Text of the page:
A hot blonde with a trust fund self-medicates into blackouts with the hope of changing her life.
What does disillusionment look like, to Moshfegh? The visual field is cinematic, detached, mediation creeping: “I did feel a peculiar sensation, like oceanic despair that — if I were in a movie — would be depicted superficially as me shaking my head slowly and shedding a tear. Zoom in on my sad, pretty, orphan face. Smash cut to a montage of my life’s most meaningful moments…” The eyes are “cameras pann[ing]”; lives are understood through media: “You’re like Winona Ryder in Girl Interrupted,” Reva tells the protagonist of My Year of Rest and Relaxation. “But you look more like Angelina Jolie.”
We get our best glimpse through the attitude the protagonist holds toward others—her endless dismissal and condescensions, the belittlings and typecastings.
What she (we’ll call her ‘Tag here on out) finds most damning about her sole friend, Reva—and ‘Tag forgives Reva her narcissism, her superficiality, her pettiness and envy and “delusional romantic projections”—what ‘Tag finds most damning is how everything she says sounds “like she’d read it in a Hallmark card.” Reflecting on a eulogy Reva gives for her cancer-struck mother: “Reva scratched at an itch that, on my own, I couldn’t reach. Watching her take what was deep and real and painful and ruin it by expressing it with such trite precision gave me reason to think Reva was an idiot, and therefore I could discount her pain, and with it, mine.”
When ‘Tag’s internal monologue goes misanthropic, it’s with a penchant for deindividuation, caricaturing twenty-something guys reading Proust on the subway, “sterilized professionals” ordering brioche buns, couples getting no-foam lattes. But it’s delivered with the conflicted tone of someone rejecting what isn’t available to them, like an animal whose snarl breaks midway into whimper. “I want something that’ll put a damper on my need for company,” she tells Dr. Tuttle, a confession she never actually makes to the reader.
Putting people into castes, into starterpacks, cognitively dehumanizes them; it allows ‘Tag to dismiss others’ struggles, struggles which might potentially rival and therefore draw into question the identity-fused exceptionalism of her own. The observer’s illusion of transparency refers to a common bias of overestimating the extent to which one understands those around him. It’s a coping strategy for trauma but what comes first, the transparency or the disillusionment? The othering or the alienation?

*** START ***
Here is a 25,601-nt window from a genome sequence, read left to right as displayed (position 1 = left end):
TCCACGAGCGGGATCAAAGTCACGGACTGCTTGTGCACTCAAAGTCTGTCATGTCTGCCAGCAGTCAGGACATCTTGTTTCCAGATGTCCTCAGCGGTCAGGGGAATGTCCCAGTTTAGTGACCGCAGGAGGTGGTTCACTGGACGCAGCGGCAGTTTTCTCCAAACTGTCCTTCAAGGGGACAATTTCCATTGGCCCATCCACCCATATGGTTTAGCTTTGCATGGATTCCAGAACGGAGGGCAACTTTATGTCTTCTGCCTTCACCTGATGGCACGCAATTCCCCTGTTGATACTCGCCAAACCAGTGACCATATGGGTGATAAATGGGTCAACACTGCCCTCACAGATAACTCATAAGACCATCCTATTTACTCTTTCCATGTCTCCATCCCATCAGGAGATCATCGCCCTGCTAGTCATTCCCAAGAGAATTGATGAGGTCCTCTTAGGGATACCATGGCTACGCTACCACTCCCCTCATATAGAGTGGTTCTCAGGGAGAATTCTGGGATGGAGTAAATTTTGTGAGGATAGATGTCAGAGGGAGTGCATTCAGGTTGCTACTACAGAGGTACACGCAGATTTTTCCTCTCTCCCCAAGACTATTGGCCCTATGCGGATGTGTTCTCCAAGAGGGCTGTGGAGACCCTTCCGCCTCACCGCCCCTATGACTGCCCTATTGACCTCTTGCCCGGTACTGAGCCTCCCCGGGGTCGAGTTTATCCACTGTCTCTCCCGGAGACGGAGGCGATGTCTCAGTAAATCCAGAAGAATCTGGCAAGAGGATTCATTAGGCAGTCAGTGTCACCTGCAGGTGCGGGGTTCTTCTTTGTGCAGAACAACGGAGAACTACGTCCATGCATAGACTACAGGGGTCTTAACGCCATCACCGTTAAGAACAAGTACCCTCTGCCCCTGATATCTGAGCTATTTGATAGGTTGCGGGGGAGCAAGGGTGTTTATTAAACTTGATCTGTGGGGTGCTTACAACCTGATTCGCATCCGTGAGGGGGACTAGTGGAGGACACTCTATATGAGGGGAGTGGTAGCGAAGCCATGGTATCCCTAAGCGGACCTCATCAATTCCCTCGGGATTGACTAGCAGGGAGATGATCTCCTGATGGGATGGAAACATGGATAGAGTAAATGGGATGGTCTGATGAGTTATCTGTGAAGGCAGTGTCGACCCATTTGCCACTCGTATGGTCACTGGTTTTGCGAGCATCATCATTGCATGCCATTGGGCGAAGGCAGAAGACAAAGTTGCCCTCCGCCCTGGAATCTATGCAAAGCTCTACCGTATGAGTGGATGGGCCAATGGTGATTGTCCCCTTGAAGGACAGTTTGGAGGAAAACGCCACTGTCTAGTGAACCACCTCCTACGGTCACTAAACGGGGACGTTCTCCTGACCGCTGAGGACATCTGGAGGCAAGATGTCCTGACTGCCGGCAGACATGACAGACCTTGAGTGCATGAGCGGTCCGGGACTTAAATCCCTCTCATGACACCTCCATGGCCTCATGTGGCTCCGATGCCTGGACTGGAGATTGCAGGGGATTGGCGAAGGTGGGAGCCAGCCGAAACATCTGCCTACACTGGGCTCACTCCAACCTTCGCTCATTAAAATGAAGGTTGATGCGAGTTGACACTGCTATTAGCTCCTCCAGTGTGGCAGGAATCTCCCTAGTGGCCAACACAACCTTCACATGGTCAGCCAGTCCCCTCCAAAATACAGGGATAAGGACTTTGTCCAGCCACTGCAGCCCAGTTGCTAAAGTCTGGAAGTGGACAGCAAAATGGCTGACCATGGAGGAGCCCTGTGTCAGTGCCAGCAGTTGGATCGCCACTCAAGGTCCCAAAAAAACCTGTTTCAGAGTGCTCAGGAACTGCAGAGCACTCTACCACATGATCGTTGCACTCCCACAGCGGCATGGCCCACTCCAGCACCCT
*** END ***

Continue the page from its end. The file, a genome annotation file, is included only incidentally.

I remembered watching her “put her face on,” as she called it, and wondering if one day I’d be like her, a beautiful fish in a man-made pool, circling and circling, surviving the tedium only because my memory can contain only what is imprinted on the last few minutes of my life, constantly forgetting my thoughts.
‘Tag is thinking back on her mother here—which, because of the similarities in the two’s psyches and circumstances, is the closest ‘Tag gets to imagining her own future. It’s as if she’s looking for a way forward. In her mother’s life she sees none, just wine bottles and bloated middle-age.
Yet out of desperate hope it will cure or kill her unshakeable depression, internal monologue, and low executive function, she begins a process of pharmaceutical hibernation. Every three days she redoses a fictional downer Infermiterol, which causes a 72-hour blackout and allows her to get through time, erasing her memory like the koi fish.
The book has a happy ending: ‘Tag comes safely from her sleep to see a world which, once empty of value, now seems soaked with meaning. “There was majesty and grace in the pace of the swaying branches of the willows. There was kindness… My sleep had worked. I was soft and calm and felt things.” The book’s surface-level moral (appearing in a drugged-out dream-vision that rivals Taipei’s psilocybin death climax) is something like intimacy, presentness, the acceptance of your lot: